10 March 2023

7 min read

Healthcare data of US Congress members sold on dark web | Cyber Intelligence Briefing: 10 March

March 2023
Cyber Intelligence Briefing | 10 March 2023


Top news stories this week

  1. Code red. US Congress members’ data sold on dark web following breach at insurance marketplace.
  2. A new low. Ransomware groups release photos of cancer victims and student data.
  3. Cold calling. Thousands scammed by artificial intelligence voice technology.
  4. Delicate operation. Barcelona hospital targeted by cyber attack.
  5. Emotet returns. New campaign sends fake invoices as replies to existing email chains.
  6. Gotcha! German and Ukrainian police arrest DoppelPaymer ransomware group members.
  7. Stuffed chicken. Chick-fil-A suffers automated credential stuffing attack.


1. Healthcare data of US Congress members sold on dark web

An online forum allegedly sold healthcare records of US Congress members, their families, and dependents, following a breach at DC Health Link insurance marketplace. The leak included 170,000 customers' healthcare records, containing social security numbers, employer names, and contact details.

Although IntelBroker, the initial seller of the data, is understood to be financially motivated, the buyer is unknown. The sensitive nature of the data has raised national security concerns.

So what?

Depending on the sensitivity of any breached data, individuals should consider ongoing credit monitoring to mitigate the risk of impersonation by malicious actors. 



2. Ransomware gangs use new extortion technique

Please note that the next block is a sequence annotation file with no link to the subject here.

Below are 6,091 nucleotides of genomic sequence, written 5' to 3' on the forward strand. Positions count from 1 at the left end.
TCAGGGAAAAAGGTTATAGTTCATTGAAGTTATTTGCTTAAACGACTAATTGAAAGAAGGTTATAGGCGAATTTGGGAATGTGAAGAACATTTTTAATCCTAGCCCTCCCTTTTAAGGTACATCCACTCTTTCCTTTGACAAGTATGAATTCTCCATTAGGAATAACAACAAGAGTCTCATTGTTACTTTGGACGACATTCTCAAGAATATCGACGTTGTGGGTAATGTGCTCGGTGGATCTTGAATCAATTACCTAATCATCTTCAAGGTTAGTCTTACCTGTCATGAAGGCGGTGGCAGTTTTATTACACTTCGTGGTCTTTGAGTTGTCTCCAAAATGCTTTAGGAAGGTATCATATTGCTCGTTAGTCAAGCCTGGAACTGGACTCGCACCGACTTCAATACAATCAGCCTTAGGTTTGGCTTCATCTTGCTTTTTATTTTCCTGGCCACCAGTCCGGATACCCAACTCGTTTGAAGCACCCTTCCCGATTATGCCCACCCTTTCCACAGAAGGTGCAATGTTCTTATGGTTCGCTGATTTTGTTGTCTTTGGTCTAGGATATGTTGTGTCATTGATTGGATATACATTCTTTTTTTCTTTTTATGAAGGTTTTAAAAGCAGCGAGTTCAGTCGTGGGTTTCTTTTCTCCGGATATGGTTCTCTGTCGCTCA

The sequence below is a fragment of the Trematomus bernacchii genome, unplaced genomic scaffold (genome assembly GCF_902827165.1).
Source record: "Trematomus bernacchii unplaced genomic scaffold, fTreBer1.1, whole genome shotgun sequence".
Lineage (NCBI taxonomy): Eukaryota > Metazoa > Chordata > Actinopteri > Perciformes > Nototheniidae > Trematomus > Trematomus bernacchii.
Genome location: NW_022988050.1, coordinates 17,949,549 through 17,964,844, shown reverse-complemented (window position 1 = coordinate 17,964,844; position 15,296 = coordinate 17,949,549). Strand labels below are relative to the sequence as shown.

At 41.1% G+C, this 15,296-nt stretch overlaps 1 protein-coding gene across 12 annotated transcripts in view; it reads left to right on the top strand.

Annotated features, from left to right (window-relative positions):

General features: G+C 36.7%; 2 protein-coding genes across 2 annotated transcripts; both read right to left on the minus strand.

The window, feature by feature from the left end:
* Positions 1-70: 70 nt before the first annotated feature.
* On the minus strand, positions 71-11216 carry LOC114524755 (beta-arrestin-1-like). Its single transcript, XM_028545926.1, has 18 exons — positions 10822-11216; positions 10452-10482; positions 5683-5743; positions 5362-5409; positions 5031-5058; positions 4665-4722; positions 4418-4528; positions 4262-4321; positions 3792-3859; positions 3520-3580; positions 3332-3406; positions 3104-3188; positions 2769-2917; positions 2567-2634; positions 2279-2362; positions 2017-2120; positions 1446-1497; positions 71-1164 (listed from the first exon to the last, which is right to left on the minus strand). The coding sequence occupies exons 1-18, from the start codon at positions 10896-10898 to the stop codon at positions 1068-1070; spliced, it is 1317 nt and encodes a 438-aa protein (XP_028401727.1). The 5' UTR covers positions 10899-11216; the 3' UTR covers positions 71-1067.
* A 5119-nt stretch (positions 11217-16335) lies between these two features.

Ransomware gang ALPHV, also known as BlackCat, has published clinical photos of breast cancer patients on their leak site. They described the images as “nude photos” in a bid to pressure Lehigh Valley Health Network into paying the ransom.

Separately, the Medusa ransomware group released a video showing data stolen from Minneapolis Public School District, which included students’ grades and payroll information.

So what?

Threat actors continue to seek new methods to pressure victims. Conducting a ransomware readiness assessment can build resilience and improve preparedness. 



3. Threat actors trick victims with AI-generated telephone calls

AI-powered voice simulating technology is now being utilised by threat actors to deceive victims into paying them money by impersonating their loved ones in distress over phone calls. The US lost USD 11 million to such scams in 2022.

So what?

Individuals should be cautious when answering calls from unknown numbers, especially when a demand is being made. If demands of this nature are made, the individual should always verify the claims by contacting the suspected victim through another communication channel.



4. Operations cancelled after Barcelona hospital cyber attack

A cyber attack on the Clinic de Barcelona has led to the shutdown of the facility's clinics, laboratories, and main computer systems. The incident also forced the cancellation of 150 nonurgent operations and 3,000 routine checkups. The hospital is working to restore its systems and has assured that no patient data was compromised or stolen.

So what?

Healthcare providers should ensure they have a documented and tested business continuity plans in place to avoid major disruption to patient care in the case of a cyber attack. 



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5. New Emotet email campaign